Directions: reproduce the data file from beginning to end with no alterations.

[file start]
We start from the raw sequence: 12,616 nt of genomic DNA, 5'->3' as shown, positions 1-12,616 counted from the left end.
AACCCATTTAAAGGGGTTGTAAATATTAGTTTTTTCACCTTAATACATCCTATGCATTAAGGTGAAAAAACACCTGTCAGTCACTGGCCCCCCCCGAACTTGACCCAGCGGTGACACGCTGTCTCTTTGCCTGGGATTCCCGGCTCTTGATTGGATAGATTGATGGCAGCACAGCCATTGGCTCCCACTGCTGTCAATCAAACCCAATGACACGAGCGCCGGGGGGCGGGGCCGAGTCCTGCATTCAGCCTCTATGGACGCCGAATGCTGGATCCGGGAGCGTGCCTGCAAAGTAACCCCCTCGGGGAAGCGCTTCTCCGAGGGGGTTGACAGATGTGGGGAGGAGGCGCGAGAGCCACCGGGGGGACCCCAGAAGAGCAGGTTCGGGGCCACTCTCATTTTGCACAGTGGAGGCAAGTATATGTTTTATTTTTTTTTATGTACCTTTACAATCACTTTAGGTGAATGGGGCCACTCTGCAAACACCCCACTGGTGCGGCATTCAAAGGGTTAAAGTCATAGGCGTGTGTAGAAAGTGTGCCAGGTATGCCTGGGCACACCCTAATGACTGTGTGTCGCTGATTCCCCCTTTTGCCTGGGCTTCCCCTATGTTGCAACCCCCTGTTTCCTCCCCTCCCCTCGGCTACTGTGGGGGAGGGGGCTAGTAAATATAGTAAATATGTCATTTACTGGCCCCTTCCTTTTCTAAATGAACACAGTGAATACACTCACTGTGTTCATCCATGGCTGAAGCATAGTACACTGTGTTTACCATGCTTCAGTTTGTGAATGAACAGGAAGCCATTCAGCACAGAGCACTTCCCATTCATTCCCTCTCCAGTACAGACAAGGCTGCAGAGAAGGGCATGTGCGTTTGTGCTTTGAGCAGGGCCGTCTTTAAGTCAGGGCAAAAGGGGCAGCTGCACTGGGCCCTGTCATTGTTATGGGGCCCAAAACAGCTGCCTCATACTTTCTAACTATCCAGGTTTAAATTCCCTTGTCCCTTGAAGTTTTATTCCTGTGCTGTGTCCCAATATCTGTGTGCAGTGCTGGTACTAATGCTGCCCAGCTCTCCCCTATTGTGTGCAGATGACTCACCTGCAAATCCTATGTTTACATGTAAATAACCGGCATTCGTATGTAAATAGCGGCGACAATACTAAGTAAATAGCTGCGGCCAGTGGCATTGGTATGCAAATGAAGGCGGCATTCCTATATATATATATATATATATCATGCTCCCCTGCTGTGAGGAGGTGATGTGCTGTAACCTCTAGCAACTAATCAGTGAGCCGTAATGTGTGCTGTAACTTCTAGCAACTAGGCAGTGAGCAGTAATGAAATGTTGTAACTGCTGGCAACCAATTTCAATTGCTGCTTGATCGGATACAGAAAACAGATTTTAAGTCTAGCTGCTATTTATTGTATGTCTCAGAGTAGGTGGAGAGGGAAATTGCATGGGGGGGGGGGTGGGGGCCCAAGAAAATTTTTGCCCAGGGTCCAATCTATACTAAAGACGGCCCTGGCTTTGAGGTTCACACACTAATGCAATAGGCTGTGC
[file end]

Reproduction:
We start from the raw sequence: 12,616 nt of genomic DNA, 5'->3' as shown, positions 1-12,616 counted from the left end.
AACCCATTTAAAGGGGTTGTAAATATTAGTTTTTTCACCTTAATACATCCTATGCATTAAGGTGAAAAAACACCTGTCAGTCACTGGCCCCCCCCGAACTTGACCCAGCGGTGACACGCTGTCTCTTTGCCTGGGATTCCCGGCTCTTGATTGGATAGATTGATGGCAGCACAGCCATTGGCTCCCACTGCTGTCAATCAAACCCAATGACACGAGCGCCGGGGGGCGGGGCCGAGTCCTGCATTCAGCCTCTATGGACGCCGAATGCTGGATCCGGGAGCGTGCCTGCAAAGTAACCCCCTCGGGGAAGCGCTTCTCCGAGGGGGTTGACAGATGTGGGGAGGAGGCGCGAGAGCCACCGGGGGGACCCCAGAAGAGCAGGTTCGGGGCCACTCTCATTTTGCACAGTGGAGGCAAGTATATGTTTTATTTTTTTTTATGTACCTTTACAATCACTTTAGGTGAATGGGGCCACTCTGCAAACACCCCACTGGTGCGGCATTCAAAGGGTTAAAGTCATAGGCGTGTGTAGAAAGTGTGCCAGGTATGCCTGGGCACACCCTAATGACTGTGTGTCGCTGATTCCCCCTTTTGCCTGGGCTTCCCCTATGTTGCAACCCCCTGTTTCCTCCCCTCCCCTCGGCTACTGTGGGGGAGGGGGCTAGTAAATATAGTAAATATGTCATTTACTGGCCCCTTCCTTTTCTAAATGAACACAGTGAATACACTCACTGTGTTCATCCATGGCTGAAGCATAGTACACTGTGTTTACCATGCTTCAGTTTGTGAATGAACAGGAAGCCATTCAGCACAGAGCACTTCCCATTCATTCCCTCTCCAGTACAGACAAGGCTGCAGAGAAGGGCATGTGCGTTTGTGCTTTGAGCAGGGCCGTCTTTAAGTCAGGGCAAAAGGGGCAGCTGCACTGGGCCCTGTCATTGTTATGGGGCCCAAAACAGCTGCCTCATACTTTCTAACTATCCAGGTTTAAATTCCCTTGTCCCTTGAAGTTTTATTCCTGTGCTGTGTCCCAATATCTGTGTGCAGTGCTGGTACTAATGCTGCCCAGCTCTCCCCTATTGTGTGCAGATGACTCACCTGCAAATCCTATGTTTACATGTAAATAACCGGCATTCGTATGTAAATAGCGGCGACAATACTAAGTAAATAGCTGCGGCCAGTGGCATTGGTATGCAAATGAAGGCGGCATTCCTATATATATATATATATATATCATGCTCCCCTGCTGTGAGGAGGTGATGTGCTGTAACCTCTAGCAACTAATCAGTGAGCCGTAATGTGTGCTGTAACTTCTAGCAACTAGGCAGTGAGCAGTAATGAAATGTTGTAACTGCTGGCAACCAATTTCAATTGCTGCTTGATCGGATACAGAAAACAGATTTTAAGTCTAGCTGCTATTTATTGTATGTCTCAGAGTAGGTGGAGAGGGAAATTGCATGGGGGGGGGGGTGGGGGCCCAAGAAAATTTTTGCCCAGGGTCCAATCTATACTAAAGACGGCCCTGGCTTTGAGGTTCACACACTAATGCAATAGGCTGTGC